René Descadeillas
Mythologie du Trésor de Rennes (1974)

The flagstone called the ‘knight’s tombstone’ (dalle du chevalier)

This tombstone has now returned to Rennes-le-Château, where the Abbé Saunière originally discovered it in the church in 1886. For publicity purposes the village has put it in a glass outdoor display-cabinet. There it is to be seen resting on a forged-iron support, lit by a red light, close to a hole dug to illustrate the legend of the Abbé's treasure. It is not the only item on display in the cabinet, but it is certainly the most important one.

In 1955 this flagstone was sent by Pierre Embry, the curator of classified objects for the Department of the Aude, to the county town's historic stonework depository (then in its infancy). When the museum was established in 1959 it was put on display in the main gallery, an honour it certainly deserved. It was there that Georges Fouet, head of research at the CNRS, photographed it in 1971. A short while ago, on 19 November 1973, the photos were studied jointly by Georges Fouet and Monsieur Mesplé, the honorary curator at the Musée des Augustins in Toulouse, who is one of the leading experts on the mediaeval sculpture of the Midi region of France.

Originally this flagstone was used to block up a funerary vault in the church of Rennes-le-Château. It could subsequently have been laid flat and used as, for example, flooring for the church. Finally Saunière incorporate it into the base of a mission-cross which he had erected in front of the church in Rennes-le-Château in 1905, where it suffered the vagaries of the local climate for half a century. That helps explain the wearing-away of the relief which had, until then, been perfectly preserved (when Saunière opened up the tomb that it was covering the sculpture was lying in the grave-ditch, and so had not had to endure any damage caused either by the weather or by human beings).

It measures 1.31 metres in length, 0.72 m in width and 0.08 m in depth.

Beneath two arches composed of cabochons [stones cut with a smooth, rounded surface] or billets [rectangles on an escutcheon] – it is difficult to say which because of the degree of wear on the surface – and held up by spiral columns are shown a man and a woman, both on horseback, ready to leave for the chase. Undoubtedly these are members of a lordly household in their customary regalia.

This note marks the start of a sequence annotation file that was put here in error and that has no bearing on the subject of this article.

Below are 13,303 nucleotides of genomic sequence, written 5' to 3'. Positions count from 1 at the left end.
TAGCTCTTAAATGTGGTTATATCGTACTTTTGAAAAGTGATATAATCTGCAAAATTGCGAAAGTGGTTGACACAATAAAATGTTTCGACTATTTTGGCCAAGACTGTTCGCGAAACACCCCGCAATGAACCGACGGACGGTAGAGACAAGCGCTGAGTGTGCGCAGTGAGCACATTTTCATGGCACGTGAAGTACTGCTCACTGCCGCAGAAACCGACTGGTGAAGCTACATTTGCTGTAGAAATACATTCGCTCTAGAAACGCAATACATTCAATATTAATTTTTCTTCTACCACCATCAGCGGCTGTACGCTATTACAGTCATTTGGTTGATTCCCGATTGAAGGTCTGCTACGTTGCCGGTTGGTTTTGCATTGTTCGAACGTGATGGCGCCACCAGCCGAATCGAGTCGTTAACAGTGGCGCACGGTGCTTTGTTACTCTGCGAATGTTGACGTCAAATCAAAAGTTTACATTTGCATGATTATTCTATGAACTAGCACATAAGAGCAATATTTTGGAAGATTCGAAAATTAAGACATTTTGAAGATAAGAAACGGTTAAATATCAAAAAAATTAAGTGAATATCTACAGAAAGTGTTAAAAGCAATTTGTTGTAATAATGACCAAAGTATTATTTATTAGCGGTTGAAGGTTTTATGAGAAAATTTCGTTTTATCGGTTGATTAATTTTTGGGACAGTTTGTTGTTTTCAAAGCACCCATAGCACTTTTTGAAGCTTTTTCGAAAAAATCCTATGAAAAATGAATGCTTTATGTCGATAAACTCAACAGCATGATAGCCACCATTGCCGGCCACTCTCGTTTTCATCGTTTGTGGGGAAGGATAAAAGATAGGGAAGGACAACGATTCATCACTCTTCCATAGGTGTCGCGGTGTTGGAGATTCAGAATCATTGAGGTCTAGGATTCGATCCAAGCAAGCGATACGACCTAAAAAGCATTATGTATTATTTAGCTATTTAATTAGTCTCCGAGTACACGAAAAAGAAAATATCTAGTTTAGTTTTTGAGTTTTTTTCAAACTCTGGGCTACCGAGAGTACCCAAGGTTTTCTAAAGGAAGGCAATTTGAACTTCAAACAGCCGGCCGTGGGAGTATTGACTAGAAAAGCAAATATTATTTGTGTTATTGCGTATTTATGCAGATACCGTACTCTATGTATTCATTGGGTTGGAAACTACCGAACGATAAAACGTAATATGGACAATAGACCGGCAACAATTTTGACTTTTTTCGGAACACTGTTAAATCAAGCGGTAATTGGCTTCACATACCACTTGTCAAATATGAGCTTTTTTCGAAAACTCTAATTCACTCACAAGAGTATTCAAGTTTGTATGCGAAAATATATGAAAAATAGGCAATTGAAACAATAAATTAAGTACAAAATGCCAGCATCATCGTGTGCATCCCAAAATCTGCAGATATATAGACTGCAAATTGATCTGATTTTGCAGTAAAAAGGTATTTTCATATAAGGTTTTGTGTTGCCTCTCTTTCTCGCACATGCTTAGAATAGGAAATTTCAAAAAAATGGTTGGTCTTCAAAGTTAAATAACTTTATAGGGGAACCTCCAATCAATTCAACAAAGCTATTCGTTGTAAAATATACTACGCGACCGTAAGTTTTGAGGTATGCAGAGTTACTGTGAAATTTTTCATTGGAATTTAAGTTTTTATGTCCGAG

We note that the woman, on the left, is elegantly coiffured. She is clad in a dress the vertical folds of which can still be discerned as being held at the waist by a girdle. She is riding side-saddle. She is blowing upon a hunting-horn which she holds in her right hand. Her left arm has completely disappeared, but her left hand seems to be holding some sort of object, a damaged fragment of which can be seen just below her waist. The image of the horse has suffered very greatly from the effects of weathering. We see it at rest, turned to the left, perhaps ready to take a drink, its head inclined towards a sort of trough laid on the ground.

On the right-hand side we can see a knight, probably a lord, also preparing to leave for the hunt. In his right hand he is brandishing a spear. In his left hand he is lifting up an ornament to place on the horse's head; the outlines of the ornament are too difficult to make out to be able to tell precisely what it is. He is pushing upwards an indistinct object, square in shape; if we examine it closely through a magnifying glass we can see that it was originally finely decorated. A strap connects it to the horse's neck and a pompom surmounts it. From the horse's neck hangs a halter which is still clearly visible. The horse is turned to the right, ready to depart.

Above the arches we can see a hunting scene, a common motif during the Middle Ages. Outside this we see a vegetable decoration which is also found below; fragments of it can also be seen in the central part.

The design has been finely traced by the sculptor. The aesthetic qualities of the tombstone are undeniable.

It is very difficult to assign a date to this sculpture, which has suffered too much erosion to be studied in detail. We therefore content ourselves with an approximate dating of 12th-13th centuries, thus assigning it to the Southern Romano-Gothic period.

dalle du chevalier